The tower of a thousand deaths
After climbing down 350 floors of traps, monsters, and ninja ghosts, not to mention the extra levels seemingly without end, I've come to one conclusion: I should never become a ninja. Sure, I should have known that before I e...

Review: Ninja Gaiden Sigma 2 Plus

Mar 01 // Chris Carter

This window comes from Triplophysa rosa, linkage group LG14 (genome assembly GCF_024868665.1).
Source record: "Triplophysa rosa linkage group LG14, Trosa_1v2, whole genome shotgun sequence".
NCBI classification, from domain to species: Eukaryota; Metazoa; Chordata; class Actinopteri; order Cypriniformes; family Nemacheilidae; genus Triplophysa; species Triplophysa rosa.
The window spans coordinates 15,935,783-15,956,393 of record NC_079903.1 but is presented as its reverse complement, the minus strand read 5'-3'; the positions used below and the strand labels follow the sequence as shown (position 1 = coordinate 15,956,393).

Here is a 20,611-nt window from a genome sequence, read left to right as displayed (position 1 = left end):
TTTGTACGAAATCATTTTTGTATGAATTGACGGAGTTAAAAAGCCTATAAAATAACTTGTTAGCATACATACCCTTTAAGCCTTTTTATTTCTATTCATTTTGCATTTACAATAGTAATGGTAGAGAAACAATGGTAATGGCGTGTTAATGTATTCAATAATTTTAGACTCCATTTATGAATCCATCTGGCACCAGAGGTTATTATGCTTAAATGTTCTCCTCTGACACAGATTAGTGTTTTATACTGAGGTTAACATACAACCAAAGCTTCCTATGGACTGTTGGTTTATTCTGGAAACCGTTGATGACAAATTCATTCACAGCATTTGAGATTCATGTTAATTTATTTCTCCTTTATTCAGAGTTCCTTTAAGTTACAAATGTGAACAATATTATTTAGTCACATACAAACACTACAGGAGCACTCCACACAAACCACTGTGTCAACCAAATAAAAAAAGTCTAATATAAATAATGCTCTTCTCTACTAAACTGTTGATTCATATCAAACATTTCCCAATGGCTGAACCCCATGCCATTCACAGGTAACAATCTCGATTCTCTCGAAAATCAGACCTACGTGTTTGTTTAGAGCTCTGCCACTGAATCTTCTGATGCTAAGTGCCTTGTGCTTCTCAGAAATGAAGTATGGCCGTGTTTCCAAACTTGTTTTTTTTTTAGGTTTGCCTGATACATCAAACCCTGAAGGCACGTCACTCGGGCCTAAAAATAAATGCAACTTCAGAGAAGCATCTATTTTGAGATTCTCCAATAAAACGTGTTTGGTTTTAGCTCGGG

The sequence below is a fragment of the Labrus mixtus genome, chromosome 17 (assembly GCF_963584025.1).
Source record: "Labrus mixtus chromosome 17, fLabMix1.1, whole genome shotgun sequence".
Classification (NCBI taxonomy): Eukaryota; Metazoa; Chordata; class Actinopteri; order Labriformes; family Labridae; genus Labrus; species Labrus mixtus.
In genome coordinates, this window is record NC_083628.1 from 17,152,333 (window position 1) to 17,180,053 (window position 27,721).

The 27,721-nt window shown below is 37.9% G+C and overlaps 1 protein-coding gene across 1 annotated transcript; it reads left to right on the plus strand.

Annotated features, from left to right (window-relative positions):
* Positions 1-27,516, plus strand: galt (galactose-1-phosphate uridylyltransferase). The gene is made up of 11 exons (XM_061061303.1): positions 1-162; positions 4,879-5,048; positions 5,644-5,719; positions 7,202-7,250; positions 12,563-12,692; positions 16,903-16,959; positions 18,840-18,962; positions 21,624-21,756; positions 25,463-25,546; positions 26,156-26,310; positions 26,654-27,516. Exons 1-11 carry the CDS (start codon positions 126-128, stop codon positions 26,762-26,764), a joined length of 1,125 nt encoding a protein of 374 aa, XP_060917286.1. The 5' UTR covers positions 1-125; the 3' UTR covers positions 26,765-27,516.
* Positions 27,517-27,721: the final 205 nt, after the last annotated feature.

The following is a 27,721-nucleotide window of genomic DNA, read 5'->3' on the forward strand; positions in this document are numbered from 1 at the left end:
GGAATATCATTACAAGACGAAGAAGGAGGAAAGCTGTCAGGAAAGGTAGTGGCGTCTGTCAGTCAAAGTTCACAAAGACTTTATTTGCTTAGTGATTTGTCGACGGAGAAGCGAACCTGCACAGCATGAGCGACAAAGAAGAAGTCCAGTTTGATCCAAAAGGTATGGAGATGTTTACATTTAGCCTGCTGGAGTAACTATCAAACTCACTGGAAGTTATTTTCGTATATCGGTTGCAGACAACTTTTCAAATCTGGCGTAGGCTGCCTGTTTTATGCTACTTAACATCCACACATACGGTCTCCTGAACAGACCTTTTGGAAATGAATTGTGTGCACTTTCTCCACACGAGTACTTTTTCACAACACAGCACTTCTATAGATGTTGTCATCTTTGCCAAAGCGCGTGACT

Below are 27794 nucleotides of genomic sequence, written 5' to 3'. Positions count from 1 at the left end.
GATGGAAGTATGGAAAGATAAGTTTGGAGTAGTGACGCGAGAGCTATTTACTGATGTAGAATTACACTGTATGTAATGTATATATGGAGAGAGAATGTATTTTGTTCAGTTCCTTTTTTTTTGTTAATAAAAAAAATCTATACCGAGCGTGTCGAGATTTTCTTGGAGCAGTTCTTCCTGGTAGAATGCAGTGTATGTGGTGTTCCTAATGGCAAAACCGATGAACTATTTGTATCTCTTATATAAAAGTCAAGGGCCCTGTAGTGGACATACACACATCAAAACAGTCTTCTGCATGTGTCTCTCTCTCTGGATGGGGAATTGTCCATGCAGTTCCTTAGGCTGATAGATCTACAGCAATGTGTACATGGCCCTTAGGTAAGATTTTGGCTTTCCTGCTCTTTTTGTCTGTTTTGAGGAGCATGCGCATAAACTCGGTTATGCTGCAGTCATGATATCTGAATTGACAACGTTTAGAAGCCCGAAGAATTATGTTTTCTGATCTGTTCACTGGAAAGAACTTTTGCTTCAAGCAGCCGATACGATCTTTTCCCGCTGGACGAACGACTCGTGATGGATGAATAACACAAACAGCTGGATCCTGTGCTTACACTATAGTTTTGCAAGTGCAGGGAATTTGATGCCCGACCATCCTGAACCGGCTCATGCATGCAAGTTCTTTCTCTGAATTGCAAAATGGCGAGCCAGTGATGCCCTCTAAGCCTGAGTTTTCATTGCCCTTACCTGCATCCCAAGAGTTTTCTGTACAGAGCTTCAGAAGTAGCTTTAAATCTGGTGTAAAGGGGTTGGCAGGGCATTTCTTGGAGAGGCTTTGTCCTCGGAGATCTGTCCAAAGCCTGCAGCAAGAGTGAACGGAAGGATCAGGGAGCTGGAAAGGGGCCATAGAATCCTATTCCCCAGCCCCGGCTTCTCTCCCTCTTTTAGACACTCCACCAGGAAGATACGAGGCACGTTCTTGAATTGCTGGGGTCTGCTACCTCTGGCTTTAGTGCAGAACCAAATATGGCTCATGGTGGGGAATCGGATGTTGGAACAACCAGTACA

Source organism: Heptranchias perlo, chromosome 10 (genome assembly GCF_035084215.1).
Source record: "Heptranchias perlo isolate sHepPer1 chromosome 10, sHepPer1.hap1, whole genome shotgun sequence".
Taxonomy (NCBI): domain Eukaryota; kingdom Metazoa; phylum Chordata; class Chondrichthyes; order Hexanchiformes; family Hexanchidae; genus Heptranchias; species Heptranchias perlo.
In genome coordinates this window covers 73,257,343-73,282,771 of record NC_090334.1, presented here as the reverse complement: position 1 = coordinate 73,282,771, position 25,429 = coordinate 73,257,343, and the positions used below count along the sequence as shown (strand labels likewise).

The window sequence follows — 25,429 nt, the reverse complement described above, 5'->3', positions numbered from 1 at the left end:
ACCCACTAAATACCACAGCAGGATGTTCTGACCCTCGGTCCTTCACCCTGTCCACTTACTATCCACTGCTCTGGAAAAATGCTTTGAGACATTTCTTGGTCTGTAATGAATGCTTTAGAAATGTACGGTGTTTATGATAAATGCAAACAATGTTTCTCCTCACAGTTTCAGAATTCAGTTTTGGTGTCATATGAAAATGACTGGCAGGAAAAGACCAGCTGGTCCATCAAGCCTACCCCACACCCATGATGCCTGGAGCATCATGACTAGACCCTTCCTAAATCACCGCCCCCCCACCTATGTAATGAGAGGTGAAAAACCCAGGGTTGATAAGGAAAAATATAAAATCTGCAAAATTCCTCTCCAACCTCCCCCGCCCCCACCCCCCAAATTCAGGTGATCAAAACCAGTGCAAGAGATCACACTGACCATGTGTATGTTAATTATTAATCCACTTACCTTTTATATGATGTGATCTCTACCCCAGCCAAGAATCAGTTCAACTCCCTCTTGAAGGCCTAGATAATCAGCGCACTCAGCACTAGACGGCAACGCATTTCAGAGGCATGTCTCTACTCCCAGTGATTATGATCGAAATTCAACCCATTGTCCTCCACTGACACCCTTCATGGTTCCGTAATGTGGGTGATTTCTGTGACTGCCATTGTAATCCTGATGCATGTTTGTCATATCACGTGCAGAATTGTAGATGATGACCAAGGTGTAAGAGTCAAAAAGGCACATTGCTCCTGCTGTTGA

Ninja Gaiden Sigma 2 Plus (PlayStation Vita)Developer: Team NinjaPublisher: Tecmo KoeiReleased: February 26, 2013MSRP: $39.99 I'll be blunt -- this version of Sigma 2 is locked at a maximum of 30 frames per second, and at times (especially in the game's AI partner based Tag Mode), it doesn't even reach that. Somehow, Team Ninja managed to regress from the beautiful port of Ninja Gaiden Sigma Plus like it has never developed for the Vita before, and I can't explain it. The first Sigma Plus did run at 30 FPS, which sacrificed the integrity of the original a bit, but it ran consistently at 30 FPS -- Sigma 2 ... not so much.During the single-player campaign it mainly happens when there's lots of action on-screen, but in Tag Mode with an AI companion, it's extremely noticeable and borderline unplayable. In a fairly absurd move, I turned off the game's gore, turned up the camera speed, and the framerate improved a little bit, but treating a Vita port of an old release like it's a PC game on a low-end rig is a bit ridiculous. To add insult to injury, the franchise staple option of Japanese audio is mysteriously missing from the game, as is multiplayer in any form. Unlike the PS3 version of Sigma 2, there's no option to play online, or even local co-op for Tag Mode. This feature was quietly removed for no real reason, so be aware of it if you're looking to grab this game to play with friends on the go. I wouldn't go so far as to say co-op is essential to the Ninja Gaiden franchise, but it was a fun ancillary addition in Sigma 2, and it makes no sense to remove it from a supposedly enhanced Vita port. Team Ninja needs to get working on a patch very, very soon to fix the framerate, dual audio, and lack of co-op options, as they're absolutely essential to the experience and cripple this port. Outside of those major problems, however, the game is pretty much the exact same as Sigma 2. It has all of the content, all of the same enemy layouts, and it's still very much a Ninja Gaiden game. Just like Sigma 2, the initial difficulties have been toned down a bit. This is fine by me, considering the barriers to entry for new fans have been lowered, and the higher difficulties still possess a decent challenge. Sigma games are a different experience from the originals, and they've served their purpose just fine. Locales are varied and beautiful looking, and enemy types and boss fights are extremely fun to engage and figure out. Like the original Ninja Gaiden, NG2 offers some of the most iconic and challenging boss fights in an action game to date. All of the controls on the Vita work exactly as intended, with an easy on-screen tap for readying ranged weapons. I had no problem at all getting Ryu to do what I needed to do outside of fighting the framerate. When the game actually ran at its maximum framerate, combat was fast, fluid, and enjoyable just like it's always been. The camera is improved from the first game, but then again I never really had an issue with it in general. In terms of actual new content, there is Ninja Race mode, but it's not very fun. The main issue is that during the "race," you'll have to constantly stop and battle enemies in preset arenas before progressing. Essentially, Ninja Race just functions as a slightly modified Time Attack mode. What Team Ninja could have offered instead is a literal race through arranged portions of the game with few if any holdups, and original content. Instead, it feels like numerous parts of the game were just lazily copied and pasted with a timer thrown in.On top of the technical issues, there's barely anything new that's been added here to justify another purchase. It's a shame, because I really enjoyed the original Ninja Gaiden 2 and Sigma 2. Team Ninja really missed the opportunity to add a killer feature like the ability to replay Time Attack missions with extra characters or enhance Ninja Race, which would have justified a double/triple-dip. With the removal of content like Japanese audio and online co-op, this game doesn't offer enough to truly justify the "Plus" in its name. Team Ninja really needs to get its act together going forward, or the Ninja Gaiden series will be beyond repair.